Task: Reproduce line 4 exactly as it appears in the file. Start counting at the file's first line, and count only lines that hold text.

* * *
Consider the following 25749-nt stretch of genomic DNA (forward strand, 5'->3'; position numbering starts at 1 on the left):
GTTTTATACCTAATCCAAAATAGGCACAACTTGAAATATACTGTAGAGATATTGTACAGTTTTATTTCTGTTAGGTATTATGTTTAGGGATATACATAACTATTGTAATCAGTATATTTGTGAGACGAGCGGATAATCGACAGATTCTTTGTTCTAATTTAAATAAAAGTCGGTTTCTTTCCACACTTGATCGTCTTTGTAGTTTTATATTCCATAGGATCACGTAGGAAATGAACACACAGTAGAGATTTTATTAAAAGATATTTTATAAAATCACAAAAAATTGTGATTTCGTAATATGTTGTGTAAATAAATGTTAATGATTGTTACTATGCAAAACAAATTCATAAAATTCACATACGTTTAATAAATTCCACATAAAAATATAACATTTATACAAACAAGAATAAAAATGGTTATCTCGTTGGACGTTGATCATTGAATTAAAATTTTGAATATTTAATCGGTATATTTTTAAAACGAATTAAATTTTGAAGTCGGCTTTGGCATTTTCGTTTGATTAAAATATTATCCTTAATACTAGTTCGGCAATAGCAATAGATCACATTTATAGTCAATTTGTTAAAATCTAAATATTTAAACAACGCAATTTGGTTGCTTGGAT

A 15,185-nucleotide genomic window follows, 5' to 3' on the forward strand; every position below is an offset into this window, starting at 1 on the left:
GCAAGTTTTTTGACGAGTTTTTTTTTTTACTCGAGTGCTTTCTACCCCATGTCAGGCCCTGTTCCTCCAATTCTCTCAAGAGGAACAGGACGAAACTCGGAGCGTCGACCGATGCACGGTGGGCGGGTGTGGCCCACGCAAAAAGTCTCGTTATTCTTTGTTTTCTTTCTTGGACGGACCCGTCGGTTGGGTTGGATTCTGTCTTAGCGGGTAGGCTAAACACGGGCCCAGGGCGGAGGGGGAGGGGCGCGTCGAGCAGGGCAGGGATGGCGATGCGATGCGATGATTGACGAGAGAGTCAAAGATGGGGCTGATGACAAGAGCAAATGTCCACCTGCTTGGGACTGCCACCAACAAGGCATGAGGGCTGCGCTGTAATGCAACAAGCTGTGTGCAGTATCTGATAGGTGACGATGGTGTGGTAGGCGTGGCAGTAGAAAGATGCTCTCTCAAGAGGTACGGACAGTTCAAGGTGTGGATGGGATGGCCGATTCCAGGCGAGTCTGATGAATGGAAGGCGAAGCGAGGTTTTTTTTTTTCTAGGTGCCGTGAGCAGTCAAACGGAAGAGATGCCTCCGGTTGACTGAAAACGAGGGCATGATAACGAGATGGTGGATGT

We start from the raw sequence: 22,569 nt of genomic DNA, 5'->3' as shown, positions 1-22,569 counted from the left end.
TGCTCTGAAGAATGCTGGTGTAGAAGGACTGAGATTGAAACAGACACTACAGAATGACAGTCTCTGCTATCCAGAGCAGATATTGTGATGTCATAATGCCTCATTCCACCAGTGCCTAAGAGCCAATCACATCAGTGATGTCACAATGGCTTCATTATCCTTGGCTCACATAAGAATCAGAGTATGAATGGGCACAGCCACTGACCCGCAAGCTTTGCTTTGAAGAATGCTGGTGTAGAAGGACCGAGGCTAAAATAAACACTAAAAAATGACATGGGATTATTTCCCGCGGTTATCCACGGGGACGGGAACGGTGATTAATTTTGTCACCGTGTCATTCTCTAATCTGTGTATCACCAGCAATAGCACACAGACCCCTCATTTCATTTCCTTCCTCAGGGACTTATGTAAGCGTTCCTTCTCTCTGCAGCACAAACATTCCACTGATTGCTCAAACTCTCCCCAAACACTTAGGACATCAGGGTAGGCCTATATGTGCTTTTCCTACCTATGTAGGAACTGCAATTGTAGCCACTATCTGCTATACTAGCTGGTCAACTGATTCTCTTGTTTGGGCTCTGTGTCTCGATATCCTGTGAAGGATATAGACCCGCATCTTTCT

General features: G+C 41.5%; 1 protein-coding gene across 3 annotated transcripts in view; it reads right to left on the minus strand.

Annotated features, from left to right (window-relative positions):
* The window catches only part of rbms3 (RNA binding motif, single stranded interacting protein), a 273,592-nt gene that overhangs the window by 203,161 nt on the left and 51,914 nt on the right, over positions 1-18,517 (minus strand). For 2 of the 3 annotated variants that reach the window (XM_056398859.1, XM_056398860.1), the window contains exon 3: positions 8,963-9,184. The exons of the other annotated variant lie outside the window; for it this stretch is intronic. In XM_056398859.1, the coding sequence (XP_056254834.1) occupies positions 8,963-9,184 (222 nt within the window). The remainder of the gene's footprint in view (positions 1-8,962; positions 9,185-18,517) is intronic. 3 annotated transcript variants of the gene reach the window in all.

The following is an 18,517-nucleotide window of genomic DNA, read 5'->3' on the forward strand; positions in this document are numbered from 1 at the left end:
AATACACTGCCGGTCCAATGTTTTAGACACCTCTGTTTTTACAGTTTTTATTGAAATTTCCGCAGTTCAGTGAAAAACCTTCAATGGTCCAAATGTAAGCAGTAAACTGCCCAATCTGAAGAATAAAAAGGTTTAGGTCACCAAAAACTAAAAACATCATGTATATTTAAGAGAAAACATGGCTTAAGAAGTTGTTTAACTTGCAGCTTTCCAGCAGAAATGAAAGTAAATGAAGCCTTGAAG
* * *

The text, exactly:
GCAAGTTTTTTGACGAGTTTTTTTTTTTACTCGAGTGCTTTCTACCCCATGTCAGGCCCTGTTCCTCCAATTCTCTCAAGAGGAACAGGACGAAACTCGGAGCGTCGACCGATGCACGGTGGGCGGGTGTGGCCCACGCAAAAAGTCTCGTTATTCTTTGTTTTCTTTCTTGGACGGACCCGTCGGTTGGGTTGGATTCTGTCTTAGCGGGTAGGCTAAACACGGGCCCAGGGCGGAGGGGGAGGGGCGCGTCGAGCAGGGCAGGGATGGCGATGCGATGCGATGATTGACGAGAGAGTCAAAGATGGGGCTGATGACAAGAGCAAATGTCCACCTGCTTGGGACTGCCACCAACAAGGCATGAGGGCTGCGCTGTAATGCAACAAGCTGTGTGCAGTATCTGATAGGTGACGATGGTGTGGTAGGCGTGGCAGTAGAAAGATGCTCTCTCAAGAGGTACGGACAGTTCAAGGTGTGGATGGGATGGCCGATTCCAGGCGAGTCTGATGAATGGAAGGCGAAGCGAGGTTTTTTTTTTTCTAGGTGCCGTGAGCAGTCAAACGGAAGAGATGCCTCCGGTTGACTGAAAACGAGGGCATGATAACGAGATGGTGGATGT